Most skin cancer, the most common type of cancer, can be avoided by limiting
exposure to ultraviolet (UV) rays from the sun or from man-made sources, such as
indoor tanning beds. More than 3.5 million skin cancers are diagnosed each year
in the U.S. Of the UV reaching the earth’s surface, 95% is UVA, and 5% is UVB.
UVB is 1000 times more potent than UVA, for example, in causing sunburn. Both
UVA and UVB rays cause long-term skin damage and can contribute to skin cancer.
Ways to lower the chances of getting skin cancer are:
• Stay out of the sun when the sun is the strongest, between the hours of 10 a.m.
and 4 p.m., even on hazy and cloudy days.
• Protect skin by wearing a hat, shirt, and sunglasses when in the sun. If light can
get through your clothing, so can some UV. Both adult and children’s
sunglasses should be labeled “UV absorption up to 400 nm” or “Meets ANSI
UV Requirements” and block at least 99% of UV rays. Those labeled
“cosmetic” block about 70% of UV rays. Sunglasses without a label may not
provide any UV protection. Be aware that UV protection comes from an
invisible chemical in or applied to the lenses, not from the color or darkness
of the lenses.
• Use generous amounts of a “broad spectrum” sunscreen that protects against
both UVA and UVB rays—most people do not use enough. Choose a
sunscreen with a sun protection factor (SPF) of at least 15, (SPF 30 or higher
is somewhat better) and reapply it every two hours. A higher SPF number
means more UVB protection—it does not describe UVA protection. For
example, when using an SPF 15 sunscreen, you get the equivalent of one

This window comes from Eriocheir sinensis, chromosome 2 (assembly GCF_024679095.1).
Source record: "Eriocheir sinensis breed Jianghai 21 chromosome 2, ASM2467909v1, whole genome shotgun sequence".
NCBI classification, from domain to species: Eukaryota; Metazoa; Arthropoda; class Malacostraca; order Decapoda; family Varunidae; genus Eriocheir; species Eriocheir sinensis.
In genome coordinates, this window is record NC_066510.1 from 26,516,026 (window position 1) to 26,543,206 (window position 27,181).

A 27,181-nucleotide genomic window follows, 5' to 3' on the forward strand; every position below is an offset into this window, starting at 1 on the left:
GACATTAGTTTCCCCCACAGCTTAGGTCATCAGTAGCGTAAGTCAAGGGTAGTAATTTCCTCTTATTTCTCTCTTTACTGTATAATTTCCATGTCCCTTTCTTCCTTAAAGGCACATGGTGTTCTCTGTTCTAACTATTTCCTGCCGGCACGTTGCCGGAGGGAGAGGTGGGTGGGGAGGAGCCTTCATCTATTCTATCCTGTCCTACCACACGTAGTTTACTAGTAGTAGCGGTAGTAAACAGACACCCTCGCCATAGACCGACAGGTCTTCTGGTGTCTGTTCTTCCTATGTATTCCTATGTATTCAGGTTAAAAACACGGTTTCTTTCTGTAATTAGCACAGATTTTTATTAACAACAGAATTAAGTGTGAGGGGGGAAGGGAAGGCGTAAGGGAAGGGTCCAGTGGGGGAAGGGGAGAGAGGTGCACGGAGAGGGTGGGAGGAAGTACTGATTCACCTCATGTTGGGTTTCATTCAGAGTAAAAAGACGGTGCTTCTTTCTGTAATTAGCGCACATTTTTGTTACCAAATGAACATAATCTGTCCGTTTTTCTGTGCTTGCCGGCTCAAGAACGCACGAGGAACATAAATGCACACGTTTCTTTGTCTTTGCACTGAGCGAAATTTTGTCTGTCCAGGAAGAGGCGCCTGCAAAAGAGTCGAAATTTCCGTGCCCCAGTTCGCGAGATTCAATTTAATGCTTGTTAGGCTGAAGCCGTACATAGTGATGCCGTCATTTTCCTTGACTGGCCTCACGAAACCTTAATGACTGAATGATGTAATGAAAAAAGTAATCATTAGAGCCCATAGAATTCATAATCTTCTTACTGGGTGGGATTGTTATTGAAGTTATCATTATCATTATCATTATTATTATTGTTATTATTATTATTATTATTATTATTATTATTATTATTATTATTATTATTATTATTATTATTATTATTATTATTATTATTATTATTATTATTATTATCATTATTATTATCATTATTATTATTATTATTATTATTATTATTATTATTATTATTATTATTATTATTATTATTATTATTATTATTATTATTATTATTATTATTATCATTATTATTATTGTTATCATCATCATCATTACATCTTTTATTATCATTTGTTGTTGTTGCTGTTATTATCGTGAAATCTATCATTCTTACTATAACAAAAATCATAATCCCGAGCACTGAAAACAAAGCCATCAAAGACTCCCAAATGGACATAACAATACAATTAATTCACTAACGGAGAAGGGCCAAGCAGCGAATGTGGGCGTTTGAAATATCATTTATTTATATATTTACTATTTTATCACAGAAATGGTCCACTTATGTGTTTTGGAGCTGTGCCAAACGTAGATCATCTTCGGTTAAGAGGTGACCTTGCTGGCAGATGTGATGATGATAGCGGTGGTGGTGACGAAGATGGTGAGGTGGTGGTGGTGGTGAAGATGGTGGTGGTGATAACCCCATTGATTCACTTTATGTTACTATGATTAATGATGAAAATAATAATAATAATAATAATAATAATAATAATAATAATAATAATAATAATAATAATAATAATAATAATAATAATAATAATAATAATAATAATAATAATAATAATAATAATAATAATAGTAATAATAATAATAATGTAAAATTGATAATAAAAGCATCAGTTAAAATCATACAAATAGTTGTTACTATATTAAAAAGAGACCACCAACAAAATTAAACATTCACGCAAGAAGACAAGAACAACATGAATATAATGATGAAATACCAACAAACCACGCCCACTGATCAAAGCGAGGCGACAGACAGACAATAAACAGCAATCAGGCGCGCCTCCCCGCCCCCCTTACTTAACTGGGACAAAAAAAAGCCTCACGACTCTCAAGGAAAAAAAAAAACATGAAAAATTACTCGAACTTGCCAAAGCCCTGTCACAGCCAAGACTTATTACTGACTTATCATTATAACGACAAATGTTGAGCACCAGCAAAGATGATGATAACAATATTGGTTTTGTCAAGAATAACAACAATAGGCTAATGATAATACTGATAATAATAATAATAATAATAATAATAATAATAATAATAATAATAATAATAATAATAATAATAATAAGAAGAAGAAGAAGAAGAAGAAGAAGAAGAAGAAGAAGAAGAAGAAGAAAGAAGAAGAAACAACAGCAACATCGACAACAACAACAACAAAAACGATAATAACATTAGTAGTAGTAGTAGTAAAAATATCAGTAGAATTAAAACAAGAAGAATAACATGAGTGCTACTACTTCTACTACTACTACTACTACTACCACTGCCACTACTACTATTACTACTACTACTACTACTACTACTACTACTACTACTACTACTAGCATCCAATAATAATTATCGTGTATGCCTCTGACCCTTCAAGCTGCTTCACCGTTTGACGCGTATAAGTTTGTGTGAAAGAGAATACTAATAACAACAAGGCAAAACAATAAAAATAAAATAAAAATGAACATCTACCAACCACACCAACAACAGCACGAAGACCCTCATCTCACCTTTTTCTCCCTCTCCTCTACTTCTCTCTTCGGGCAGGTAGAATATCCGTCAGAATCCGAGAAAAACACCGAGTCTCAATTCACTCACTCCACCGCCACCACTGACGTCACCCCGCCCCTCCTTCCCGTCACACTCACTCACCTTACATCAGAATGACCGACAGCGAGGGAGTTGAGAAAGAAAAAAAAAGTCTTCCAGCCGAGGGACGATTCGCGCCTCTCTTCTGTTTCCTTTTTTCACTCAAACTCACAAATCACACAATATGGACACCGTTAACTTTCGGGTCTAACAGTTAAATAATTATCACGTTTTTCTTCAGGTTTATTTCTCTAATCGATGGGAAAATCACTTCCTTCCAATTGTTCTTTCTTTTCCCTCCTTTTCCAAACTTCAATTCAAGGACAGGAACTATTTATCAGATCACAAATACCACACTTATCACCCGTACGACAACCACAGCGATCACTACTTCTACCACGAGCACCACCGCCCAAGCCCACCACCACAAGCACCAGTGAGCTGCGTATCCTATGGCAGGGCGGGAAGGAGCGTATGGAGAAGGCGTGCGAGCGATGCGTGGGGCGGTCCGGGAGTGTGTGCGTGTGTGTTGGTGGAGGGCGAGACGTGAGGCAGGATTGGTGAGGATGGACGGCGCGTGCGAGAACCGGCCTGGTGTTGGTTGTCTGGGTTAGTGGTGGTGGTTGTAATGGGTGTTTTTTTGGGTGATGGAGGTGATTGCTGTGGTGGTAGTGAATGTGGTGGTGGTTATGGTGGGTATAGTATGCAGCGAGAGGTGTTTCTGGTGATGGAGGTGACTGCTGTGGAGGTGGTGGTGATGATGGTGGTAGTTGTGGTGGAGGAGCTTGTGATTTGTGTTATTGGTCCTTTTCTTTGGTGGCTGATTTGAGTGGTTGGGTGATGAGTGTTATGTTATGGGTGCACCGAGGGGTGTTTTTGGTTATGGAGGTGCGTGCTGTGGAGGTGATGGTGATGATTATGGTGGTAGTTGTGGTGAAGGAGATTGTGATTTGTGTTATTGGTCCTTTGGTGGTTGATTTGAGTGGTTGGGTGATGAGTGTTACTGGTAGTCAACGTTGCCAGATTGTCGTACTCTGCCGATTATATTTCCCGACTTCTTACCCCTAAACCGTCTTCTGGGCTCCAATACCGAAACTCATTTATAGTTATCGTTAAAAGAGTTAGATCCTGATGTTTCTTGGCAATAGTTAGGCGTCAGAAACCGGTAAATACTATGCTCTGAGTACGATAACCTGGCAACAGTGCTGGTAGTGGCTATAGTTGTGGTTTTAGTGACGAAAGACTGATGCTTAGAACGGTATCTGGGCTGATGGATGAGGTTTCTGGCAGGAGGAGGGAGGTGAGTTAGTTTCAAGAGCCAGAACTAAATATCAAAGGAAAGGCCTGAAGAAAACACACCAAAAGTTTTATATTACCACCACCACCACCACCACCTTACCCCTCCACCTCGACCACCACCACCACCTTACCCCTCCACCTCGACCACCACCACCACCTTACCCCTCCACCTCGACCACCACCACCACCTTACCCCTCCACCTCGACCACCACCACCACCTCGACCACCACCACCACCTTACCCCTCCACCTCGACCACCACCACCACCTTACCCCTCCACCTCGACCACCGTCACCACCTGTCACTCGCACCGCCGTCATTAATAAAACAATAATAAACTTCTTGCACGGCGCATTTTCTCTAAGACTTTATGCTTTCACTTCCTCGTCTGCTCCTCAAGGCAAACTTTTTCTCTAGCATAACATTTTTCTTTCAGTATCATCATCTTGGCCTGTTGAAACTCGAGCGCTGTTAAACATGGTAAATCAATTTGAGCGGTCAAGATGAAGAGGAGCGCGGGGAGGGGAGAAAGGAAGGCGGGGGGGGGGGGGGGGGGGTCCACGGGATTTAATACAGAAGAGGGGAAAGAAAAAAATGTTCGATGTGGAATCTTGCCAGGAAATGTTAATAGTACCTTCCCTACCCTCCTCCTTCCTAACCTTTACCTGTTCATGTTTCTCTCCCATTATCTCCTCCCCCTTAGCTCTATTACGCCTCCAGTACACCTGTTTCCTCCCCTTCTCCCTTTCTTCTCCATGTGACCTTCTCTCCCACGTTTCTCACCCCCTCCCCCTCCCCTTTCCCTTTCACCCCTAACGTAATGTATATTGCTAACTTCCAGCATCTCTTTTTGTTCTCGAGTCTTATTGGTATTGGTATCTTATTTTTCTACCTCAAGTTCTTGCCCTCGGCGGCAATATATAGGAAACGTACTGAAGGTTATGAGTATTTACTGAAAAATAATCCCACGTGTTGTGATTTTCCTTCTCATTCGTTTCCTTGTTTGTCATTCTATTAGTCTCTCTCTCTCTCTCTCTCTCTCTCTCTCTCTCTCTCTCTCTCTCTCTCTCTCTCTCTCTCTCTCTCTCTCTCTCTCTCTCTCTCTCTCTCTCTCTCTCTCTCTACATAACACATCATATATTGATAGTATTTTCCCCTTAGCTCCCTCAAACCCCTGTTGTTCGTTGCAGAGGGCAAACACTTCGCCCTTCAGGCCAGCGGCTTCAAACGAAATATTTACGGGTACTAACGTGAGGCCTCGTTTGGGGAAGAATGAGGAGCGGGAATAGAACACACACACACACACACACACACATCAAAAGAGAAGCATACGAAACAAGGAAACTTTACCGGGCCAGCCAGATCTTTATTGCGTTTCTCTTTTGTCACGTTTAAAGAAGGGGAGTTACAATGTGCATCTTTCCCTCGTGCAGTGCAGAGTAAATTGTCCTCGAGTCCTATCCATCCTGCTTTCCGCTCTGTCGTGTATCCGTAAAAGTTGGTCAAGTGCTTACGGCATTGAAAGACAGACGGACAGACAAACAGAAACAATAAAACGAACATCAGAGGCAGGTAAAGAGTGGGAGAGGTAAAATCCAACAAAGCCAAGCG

minute of UVB rays for every 15 minutes in the sun. Remember, all sunscreens
only provide partial protection, and sunless tanning products do not protect
against UV damage.
• Don’t use tanning beds or sun lamps because they emit UVA and usually also
UVB rays. Tanning bed use has been linked with an increased risk of
melanoma, especially if its use started before the age of 30.
• Keep babies younger than six months out of direct sunlight and protect children
from the sun using sunscreen, hats, and protective clothing.
A study found that some of the 16 ingredients used in four sunscreens sold in the
U.S. are absorbed through the skin and can be measured in the bloodstream. The
FDA rates zinc oxide and titanium oxide as safe, but there is too little information
to rate the other 12 chemicals that were absorbed. In the study, avobenzone, the
most common ingredient used in sunscreens, and oxybenzone were both absorbed
and persisted in the bloodstream. Oxybenzone has been found to be toxic to corals
and is banned in some places. Because there is little research on the health effects
of sunscreen ingredients, the health effects of the chemicals that are absorbed is not
Early detection of skin cancer by visual inspection of the skin is usually not difficult
but may require evaluation by a dermatologist and require a skin biopsy to make a
diagnosis. If detected early, successful treatment is very likely for squamous cell
and basal cell cancers, the commonest forms of skin cancer. Early detection also
increases the likelihood of curing malignant melanoma, a more serious and sometimes
fatal form of skin cancer.
This blog presents opinions and ideas and is intended to provide helpful general information. I am not engaged in rendering advice or services to the individual reader. The ideas, procedures and suggestions in that are presented are not in any way a substitute for the advice and care of the reader’s own physician or other medical professional based on the reader’s own individual conditions, symptoms or concerns. If the reader needs personal medical, health, dietary, exercise or other assistance or advice the reader should consult a physician and/or other qualified health professionals. The author specifically disclaims all responsibility for any injury, damage or loss that the reader may incur as a direct or indirect consequence of following any directions or suggestions given in this blog or participating in any programs described in this blog or in the book, The Building Blocks of Health––How to Optimize Your Health with a Lifestyle Checklist (available in print or downloaded at Amazon, Apple, Barnes and Noble and elsewhere). Copyright 2021 by J. Joseph Speidel